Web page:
Smart Candle also asserts that Selective was required to look beyond Excell's complaint to determine whether there was an “arguable” claim of slogan infringement before denying coverage. Smart Candle says Selective admitted it reviewed Smart Candle's website before denying coverage when Selective denied an allegation in Smart Candle's counter-complaint that Selective did not conduct any investigation.
This secondary argument deserves little attention. Minnesota law requires an examination of the complaint only, unless the pleadings arguably raise a claim that is within the scope of coverage. See Garvis v. Employers Mut. Cas. Co., 497 N.W.2d 254, 258 (Minn.1993); Brown, 293 N.W.2d at 825–26. As we concluded above, the Excell pleadings do not arguably raise a claim of slogan—or copyright infringement. Selective thus had no obligation to look beyond the complaint. Even if, as Smart Candle insists, Selective had viewed Smart Candle's website, nothing there suggests that Excell was claiming slogan infringement. Evidence of Smart Candle's use of the words “Smart Candle” does not establish what Selective knew or reasonably could have learned about Excell's actual use—a key question when determining whether Excell raised a slogan-infringement claim that would trigger Selective's duty to defend. See Interstate Bakeries, 686 F.3d at 546; see also St. Surfing, LLC v. Great Am. E & S Ins. Co., 776 F.3d 603, 609 (9th Cir.2014) (“Street Surfing's purported use of ‘Street Surfing’ as a slogan in its own advertising is irrelevant. The policies' coverage extends only to Street Surfing's infringement of another's slogan.”). Moreover, to the extent that it could be informative on this issue, Smart Candle's own use of the words on the website—which includes the words “Smart Candle” inside of a speech bubble—more resembles a “mark” than a slogan. See Blau Plumbing, 781 F.2d at 609 (noting that a trademark “need not even be a word; it can be ․ a distinctive shape, or something else intended to remind the consumer of the brand”). Several of the webpages repeatedly use the word “smart,” and one page asserts that “smart is our company's motto.” But as the district court explained, using “smart” as a motto is not the same as using “Smart Candle” as a slogan.2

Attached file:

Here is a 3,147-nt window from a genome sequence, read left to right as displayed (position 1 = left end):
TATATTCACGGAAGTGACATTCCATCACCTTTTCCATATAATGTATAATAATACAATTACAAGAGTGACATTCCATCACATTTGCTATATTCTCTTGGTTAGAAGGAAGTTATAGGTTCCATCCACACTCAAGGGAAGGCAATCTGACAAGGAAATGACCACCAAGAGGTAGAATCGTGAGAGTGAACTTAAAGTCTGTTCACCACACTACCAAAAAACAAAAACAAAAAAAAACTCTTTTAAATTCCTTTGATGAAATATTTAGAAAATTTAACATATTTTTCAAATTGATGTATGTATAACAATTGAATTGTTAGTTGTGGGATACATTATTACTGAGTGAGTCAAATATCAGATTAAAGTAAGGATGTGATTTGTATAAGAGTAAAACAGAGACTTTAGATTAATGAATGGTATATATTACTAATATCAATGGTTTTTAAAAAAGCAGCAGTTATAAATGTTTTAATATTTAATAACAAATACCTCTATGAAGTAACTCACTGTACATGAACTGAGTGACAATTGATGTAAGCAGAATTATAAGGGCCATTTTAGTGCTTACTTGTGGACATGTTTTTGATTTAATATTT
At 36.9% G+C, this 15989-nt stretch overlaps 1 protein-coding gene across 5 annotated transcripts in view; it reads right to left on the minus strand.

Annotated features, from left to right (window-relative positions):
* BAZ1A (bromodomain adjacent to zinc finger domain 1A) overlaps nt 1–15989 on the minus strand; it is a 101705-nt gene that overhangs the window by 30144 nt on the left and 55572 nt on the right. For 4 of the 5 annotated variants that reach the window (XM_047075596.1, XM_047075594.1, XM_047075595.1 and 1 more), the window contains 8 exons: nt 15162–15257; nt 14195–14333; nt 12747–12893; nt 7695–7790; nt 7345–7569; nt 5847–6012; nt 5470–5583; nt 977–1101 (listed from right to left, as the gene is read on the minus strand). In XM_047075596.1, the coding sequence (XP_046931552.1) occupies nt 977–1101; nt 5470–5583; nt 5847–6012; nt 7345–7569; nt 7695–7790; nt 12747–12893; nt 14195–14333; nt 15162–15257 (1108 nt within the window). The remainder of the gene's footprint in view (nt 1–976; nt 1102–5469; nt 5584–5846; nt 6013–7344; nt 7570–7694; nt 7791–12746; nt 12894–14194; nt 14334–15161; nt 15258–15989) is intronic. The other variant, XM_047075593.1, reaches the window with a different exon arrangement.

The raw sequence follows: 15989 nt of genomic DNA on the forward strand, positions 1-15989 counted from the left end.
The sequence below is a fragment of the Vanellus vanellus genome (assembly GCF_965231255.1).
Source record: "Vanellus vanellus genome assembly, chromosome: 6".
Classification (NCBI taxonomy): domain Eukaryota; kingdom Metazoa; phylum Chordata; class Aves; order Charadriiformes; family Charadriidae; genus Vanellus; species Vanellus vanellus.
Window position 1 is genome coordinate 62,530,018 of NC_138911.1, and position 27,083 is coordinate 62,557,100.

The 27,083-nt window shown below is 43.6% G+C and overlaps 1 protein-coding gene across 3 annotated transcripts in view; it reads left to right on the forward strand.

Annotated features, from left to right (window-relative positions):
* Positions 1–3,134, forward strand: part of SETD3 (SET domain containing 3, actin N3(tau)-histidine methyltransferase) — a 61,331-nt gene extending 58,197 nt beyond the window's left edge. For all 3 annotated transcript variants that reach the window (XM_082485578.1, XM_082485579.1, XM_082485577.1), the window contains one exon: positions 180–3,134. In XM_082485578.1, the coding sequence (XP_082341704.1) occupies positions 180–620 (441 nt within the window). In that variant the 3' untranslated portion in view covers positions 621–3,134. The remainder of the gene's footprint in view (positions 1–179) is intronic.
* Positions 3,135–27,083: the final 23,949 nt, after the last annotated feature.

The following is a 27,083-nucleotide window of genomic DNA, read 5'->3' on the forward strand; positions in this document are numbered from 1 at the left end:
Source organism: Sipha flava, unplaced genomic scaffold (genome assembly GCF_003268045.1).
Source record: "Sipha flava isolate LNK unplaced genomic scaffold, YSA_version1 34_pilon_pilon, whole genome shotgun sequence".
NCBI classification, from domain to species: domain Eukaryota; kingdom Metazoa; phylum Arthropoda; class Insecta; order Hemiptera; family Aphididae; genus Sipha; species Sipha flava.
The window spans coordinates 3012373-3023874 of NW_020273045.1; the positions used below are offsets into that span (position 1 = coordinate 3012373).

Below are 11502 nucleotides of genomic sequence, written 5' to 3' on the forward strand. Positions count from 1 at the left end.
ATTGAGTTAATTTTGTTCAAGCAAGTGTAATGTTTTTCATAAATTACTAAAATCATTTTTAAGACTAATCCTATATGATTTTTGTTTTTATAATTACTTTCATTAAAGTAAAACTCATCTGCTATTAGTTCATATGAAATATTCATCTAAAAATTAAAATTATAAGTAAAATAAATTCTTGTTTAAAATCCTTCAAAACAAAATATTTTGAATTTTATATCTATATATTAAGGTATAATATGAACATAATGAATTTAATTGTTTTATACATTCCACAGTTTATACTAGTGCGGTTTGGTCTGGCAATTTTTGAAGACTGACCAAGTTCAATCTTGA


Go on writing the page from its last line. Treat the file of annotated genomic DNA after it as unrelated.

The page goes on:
We affirm the district court's grant of summary judgment in favor of Selective.
1. The Honorable David S. Doty, United States District Judge for the District of Minnesota.
2. And because it is insufficiently distinct, “smart” likely would not be protected under the Lanham Act. See Insty*Bit, Inc. v. Poly–Tech Indus., Inc., 95 F.3d 663, 672–73 (8th Cir.1996).
KELLY, Circuit Judge.